The majority of CIA officers posted abroad assume identities as diplomats or unremarkable low- to mid-level State Department employees. That’s what is known as “official cover.” Operatives given “non-official cover” typically pose as businesspeople, working for real companies. If caught, “NOCs” (pronounced “knocks”) are not covered by diplomatic immunity, like their counterparts under official cover.
The Russian government has produced no evidence that Whelan is indeed a spy. If he is a NOC, his family almost certainly wouldn’t know anything about it, said Jack Barsky, a former KGB sleeper agent who spied on the United States from 1978 to 1988. And with the accusations against Whelan coming just weeks after accused Russian intelligence agent Maria Butina pleaded guilty to conspiracy charges in the US for improperly trying to influence the National Rifle Association and Republican lawmakers, the waters are even further muddied.
“Real simple—this is either a setup and the man is innocent, or he was doing intelligence work and got caught,” Barsky told Quartz. “In this business folks don’t get arrested right away. They are being observed and/or kept on ice for just such an occasion.”
On the other hand, John Sipher, who spent 28 years in the CIA’s National Clandestine Service, which included serving in Moscow and running the agency’s Russia operations, doesn’t believe Whelan could have been spying. The CIA “would never leave an American vulnerable without immunity—especially for such low-level stuff,” he said.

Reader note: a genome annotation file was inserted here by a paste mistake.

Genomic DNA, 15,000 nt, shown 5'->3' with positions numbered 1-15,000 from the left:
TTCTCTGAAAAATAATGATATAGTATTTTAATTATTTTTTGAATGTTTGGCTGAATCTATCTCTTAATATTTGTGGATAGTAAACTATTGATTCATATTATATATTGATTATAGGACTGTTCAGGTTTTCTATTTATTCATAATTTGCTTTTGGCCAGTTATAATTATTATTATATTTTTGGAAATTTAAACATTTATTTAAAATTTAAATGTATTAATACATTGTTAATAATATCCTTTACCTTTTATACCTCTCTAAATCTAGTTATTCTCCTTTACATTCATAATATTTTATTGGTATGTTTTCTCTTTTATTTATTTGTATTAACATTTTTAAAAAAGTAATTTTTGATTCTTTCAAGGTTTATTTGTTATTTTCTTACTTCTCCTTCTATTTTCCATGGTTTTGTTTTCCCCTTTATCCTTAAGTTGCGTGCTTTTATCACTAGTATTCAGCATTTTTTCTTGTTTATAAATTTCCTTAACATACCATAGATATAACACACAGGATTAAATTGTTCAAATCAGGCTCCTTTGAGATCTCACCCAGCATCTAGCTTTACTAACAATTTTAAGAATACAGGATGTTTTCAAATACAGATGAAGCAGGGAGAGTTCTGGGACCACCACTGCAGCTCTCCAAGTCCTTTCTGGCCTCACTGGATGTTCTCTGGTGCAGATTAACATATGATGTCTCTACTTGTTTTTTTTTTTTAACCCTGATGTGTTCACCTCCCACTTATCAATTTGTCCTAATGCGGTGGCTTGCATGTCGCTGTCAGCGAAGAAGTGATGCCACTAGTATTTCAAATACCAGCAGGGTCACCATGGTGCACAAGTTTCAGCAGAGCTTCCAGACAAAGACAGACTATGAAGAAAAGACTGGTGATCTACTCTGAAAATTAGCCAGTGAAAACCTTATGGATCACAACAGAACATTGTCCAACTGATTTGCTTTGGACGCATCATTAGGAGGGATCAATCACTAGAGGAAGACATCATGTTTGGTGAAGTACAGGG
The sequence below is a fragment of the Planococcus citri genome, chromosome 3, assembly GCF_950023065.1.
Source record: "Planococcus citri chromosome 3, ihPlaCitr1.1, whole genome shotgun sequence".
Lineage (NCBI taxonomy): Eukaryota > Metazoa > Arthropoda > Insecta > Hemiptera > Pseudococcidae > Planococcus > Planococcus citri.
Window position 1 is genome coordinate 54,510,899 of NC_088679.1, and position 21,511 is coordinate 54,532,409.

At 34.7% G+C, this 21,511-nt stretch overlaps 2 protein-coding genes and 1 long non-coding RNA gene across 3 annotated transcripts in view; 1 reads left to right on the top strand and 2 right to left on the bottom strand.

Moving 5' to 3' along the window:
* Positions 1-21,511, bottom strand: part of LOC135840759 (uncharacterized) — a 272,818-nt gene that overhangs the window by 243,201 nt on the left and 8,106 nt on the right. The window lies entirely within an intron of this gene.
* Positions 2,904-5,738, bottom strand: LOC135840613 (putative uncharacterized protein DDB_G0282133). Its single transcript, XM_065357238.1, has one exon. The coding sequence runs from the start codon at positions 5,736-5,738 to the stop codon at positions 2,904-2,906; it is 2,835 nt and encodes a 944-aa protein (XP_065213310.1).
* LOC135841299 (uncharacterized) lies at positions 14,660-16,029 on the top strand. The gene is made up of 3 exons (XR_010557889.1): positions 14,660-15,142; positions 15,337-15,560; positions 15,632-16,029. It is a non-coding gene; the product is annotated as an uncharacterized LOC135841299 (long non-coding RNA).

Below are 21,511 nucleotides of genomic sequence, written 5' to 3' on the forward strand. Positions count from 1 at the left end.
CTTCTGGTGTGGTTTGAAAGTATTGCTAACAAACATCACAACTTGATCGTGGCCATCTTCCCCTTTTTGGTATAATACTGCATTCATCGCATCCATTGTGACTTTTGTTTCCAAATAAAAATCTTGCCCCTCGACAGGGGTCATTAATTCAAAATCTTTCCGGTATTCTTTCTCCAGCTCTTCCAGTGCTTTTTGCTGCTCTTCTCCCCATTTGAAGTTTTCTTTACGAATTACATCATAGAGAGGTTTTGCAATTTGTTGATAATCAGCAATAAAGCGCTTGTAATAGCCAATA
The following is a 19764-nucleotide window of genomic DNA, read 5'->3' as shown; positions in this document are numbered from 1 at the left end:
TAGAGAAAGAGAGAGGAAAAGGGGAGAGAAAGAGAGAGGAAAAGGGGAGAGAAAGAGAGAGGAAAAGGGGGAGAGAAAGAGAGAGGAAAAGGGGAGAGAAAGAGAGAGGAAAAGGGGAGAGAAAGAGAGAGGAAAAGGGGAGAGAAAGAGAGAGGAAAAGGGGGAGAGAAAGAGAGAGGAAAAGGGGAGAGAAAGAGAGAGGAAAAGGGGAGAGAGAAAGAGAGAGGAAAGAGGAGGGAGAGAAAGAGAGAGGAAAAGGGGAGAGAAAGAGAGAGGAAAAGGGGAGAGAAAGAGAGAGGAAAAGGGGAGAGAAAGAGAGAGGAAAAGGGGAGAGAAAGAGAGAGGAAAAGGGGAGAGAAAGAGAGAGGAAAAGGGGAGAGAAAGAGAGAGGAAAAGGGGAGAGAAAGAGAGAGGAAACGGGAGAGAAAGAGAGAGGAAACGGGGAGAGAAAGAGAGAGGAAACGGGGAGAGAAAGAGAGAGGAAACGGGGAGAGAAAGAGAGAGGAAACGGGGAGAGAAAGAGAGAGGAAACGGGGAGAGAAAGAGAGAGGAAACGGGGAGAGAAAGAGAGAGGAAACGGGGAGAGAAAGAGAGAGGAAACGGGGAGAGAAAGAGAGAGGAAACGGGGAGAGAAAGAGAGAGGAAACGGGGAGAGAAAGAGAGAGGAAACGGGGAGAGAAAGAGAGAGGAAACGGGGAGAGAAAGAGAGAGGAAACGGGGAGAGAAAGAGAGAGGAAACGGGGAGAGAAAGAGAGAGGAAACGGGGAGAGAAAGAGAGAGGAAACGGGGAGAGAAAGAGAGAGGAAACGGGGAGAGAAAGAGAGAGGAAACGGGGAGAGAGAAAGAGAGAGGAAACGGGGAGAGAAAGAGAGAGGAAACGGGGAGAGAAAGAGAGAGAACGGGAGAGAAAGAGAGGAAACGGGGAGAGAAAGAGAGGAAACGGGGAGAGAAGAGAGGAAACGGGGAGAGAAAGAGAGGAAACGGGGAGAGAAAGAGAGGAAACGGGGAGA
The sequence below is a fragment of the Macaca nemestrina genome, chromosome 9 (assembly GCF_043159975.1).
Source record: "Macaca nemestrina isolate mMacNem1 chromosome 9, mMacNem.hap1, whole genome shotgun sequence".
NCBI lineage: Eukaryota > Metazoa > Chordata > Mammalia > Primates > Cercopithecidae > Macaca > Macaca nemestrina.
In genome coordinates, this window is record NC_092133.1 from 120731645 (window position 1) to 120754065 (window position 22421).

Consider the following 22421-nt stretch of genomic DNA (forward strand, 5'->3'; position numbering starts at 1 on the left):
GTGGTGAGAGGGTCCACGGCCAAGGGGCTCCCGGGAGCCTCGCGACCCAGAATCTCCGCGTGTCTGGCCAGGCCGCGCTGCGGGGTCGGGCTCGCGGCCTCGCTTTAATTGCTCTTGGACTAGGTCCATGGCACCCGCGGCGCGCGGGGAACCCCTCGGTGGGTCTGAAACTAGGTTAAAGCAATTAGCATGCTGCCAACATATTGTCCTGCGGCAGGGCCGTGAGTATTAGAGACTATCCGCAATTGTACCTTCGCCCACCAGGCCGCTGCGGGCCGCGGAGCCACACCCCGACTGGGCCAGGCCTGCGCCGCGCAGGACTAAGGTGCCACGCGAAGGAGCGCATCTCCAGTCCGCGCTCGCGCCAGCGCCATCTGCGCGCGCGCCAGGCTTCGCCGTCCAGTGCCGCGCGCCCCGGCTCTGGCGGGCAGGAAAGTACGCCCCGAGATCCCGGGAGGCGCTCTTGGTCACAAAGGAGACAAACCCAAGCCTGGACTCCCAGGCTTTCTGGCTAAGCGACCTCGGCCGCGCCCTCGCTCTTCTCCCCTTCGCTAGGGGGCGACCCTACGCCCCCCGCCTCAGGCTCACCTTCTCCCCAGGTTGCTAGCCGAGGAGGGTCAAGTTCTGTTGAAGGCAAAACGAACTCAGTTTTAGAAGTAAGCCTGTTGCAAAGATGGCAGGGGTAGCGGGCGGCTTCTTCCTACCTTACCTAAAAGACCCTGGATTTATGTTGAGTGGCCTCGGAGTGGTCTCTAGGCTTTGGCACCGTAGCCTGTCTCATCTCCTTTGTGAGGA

“There is no way we would ever use anybody like this guy Whelan,” Sipher told Quartz. “We only handle critical, high-level spies with meticulous tradecraft. Putin knows very well that this is not US intelligence. He’s seen the real thing over the years. This is a political game, pure and simple. An ugly game.”
The statement released by the Russian FSB said Whelan was apprehended “during an act of espionage,” which suggests he may have “been busted red-handed,” said Jan Neumann, a former FSB officer who now lives in the United States.
“The FSB never busts anyone on espionage charges if there’s no espionage case,” Neumann told Quartz. “Especially foreign citizens. This means they followed [Whelan] and saw every step of the way and had enough evidence. Each espionage case is a very high-profile investigation, every step is under control of top-level officials, and everyone is very sensitive about every detail and aspect of such an operation.”